What’s the Future of Big Data?

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Data is the raw material of the information age.

So says Alec Ross in his book The Industries of the Future.

An expert on innovation, Ross draws parallels between land being the raw material of the agricultural age and iron being the raw material of the he industrial age.

Essentially, big data will touch every aspects of our lives. “Big data,” he says, “is transitioning from a tool primarily for targeted advertising to an instrument with profound applications for diverse corporate sectors and for addressing chronic societal problems.”

Here are a few of his predictions:

  1. During the next decade, big data will enable people to converse in not just one another language but dozens. While I won’t give up on my Spanish studies anytime soon, it’s good to know that data-based help is on the way.
  2. As the world’s population grows, so does the need for more food. “Precision agriculture” enabled by big data will help solve this problem.
  3. Smarter financial systems can be powered by big data. It was surprising, and even a little shocking, to read how antiquated many banking systems still are today.

An important caution is to understand the limits of big data and the critical interplay between machine and mind. This comes in the form of spurious correlations that may result from ever larger and bigger data sets. “Not all the trends it finds are rooted in reality,” he says.

The solution? Including error bars with data analysis predictions. Error bars are “visual representations of how likely a prediction is to be an error rooted in spurious correlation.”

In addition to peering into the future of big data, Ross gives two great tips for “the most important job you will ever have.” How does he define that? Parenting.

What can parents do to help their children be ready to embrace the future?

Ross frames it in terms of languages. The first language is globalism. “Ironically,” he writes, “in a world growing more virtual, it has never been more important to get as many ink stamps in your passport as possible.”

And even though big data may eventually make the need to learn other languages obsolete, it’s wise to learn another language beyond English. The most practical choices, not surprisingly, are Spanish and Mandarin.

The other language to learn is technology. “If big data, genomics, cyber, and robotics are among the high-growth industries of the future,” Ross says, “then the people who will make their livings in these industries need to be fluent in the coding languages behind them.”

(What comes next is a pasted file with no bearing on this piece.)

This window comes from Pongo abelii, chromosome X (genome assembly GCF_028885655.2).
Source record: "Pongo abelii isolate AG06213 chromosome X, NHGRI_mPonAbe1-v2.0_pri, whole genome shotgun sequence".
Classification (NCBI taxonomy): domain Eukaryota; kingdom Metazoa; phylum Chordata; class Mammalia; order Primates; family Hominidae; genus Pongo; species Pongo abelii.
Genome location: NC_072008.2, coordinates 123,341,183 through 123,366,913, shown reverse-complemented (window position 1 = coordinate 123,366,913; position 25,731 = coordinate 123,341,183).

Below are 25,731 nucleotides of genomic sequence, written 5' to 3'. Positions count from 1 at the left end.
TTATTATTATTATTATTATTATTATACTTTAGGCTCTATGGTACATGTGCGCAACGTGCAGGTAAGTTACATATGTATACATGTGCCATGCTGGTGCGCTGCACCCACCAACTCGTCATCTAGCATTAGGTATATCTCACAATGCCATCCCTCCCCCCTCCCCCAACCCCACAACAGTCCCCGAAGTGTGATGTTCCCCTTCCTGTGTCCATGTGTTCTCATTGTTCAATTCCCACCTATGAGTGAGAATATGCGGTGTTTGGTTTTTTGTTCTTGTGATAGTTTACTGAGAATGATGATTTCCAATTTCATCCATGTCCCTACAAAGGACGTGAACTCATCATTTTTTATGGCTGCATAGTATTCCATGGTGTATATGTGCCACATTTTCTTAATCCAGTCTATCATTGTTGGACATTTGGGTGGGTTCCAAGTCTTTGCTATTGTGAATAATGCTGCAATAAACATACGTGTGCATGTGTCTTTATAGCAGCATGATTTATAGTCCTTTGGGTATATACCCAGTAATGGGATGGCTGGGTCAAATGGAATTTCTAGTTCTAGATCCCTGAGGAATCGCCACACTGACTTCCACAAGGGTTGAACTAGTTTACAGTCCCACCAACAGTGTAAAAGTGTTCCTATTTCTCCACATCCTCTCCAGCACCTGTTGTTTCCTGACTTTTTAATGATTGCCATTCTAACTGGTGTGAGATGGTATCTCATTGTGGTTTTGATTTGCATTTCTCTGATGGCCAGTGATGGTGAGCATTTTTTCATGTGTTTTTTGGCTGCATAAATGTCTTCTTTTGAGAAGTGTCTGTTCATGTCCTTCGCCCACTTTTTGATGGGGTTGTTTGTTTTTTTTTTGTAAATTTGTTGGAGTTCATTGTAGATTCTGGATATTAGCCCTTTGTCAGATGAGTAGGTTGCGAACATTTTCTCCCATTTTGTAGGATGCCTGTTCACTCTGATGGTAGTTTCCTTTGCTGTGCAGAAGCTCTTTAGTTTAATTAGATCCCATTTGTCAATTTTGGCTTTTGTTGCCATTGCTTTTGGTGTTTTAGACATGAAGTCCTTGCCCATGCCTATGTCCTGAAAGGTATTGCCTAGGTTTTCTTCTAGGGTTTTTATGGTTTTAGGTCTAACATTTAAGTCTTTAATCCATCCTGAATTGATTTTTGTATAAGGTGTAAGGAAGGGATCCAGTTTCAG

Other benefits come with understanding technology. Ross cites fellow pundits who tout the ability to better see patterns and to think in new and different ways. Studying technology is a valuable way to sharpen your critical thinking skills.

One of Ross’ points that I was happiest to see came in the introduction. Because his book explores competitiveness, he delves into the driving force behind competitive countries and businesses being the development of people.

He takes it a critical step further. “And there is no greater indicator of an innovative culture than the empowerment of women. Fully integrating and empowering women economically and politically is the most important step that a country or company can take to strengthen its competitiveness.”

Well said, Alec Ross.

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Caroline Leach

Hi, I’m Caroline Leach. I help people and organizations tell their stories.

I’m a Marketing VP at AT&T, a former Communications VP at DIRECTV and an alum of the USC Annenberg School for Communication and Journalism.

This blog, Social Media Savvy for Corporate Professionals, shows you how to build your personal brand, advance your career and embrace your future. It helps you promote your employer and your network too.

Opinions expressed in this blog are my own.

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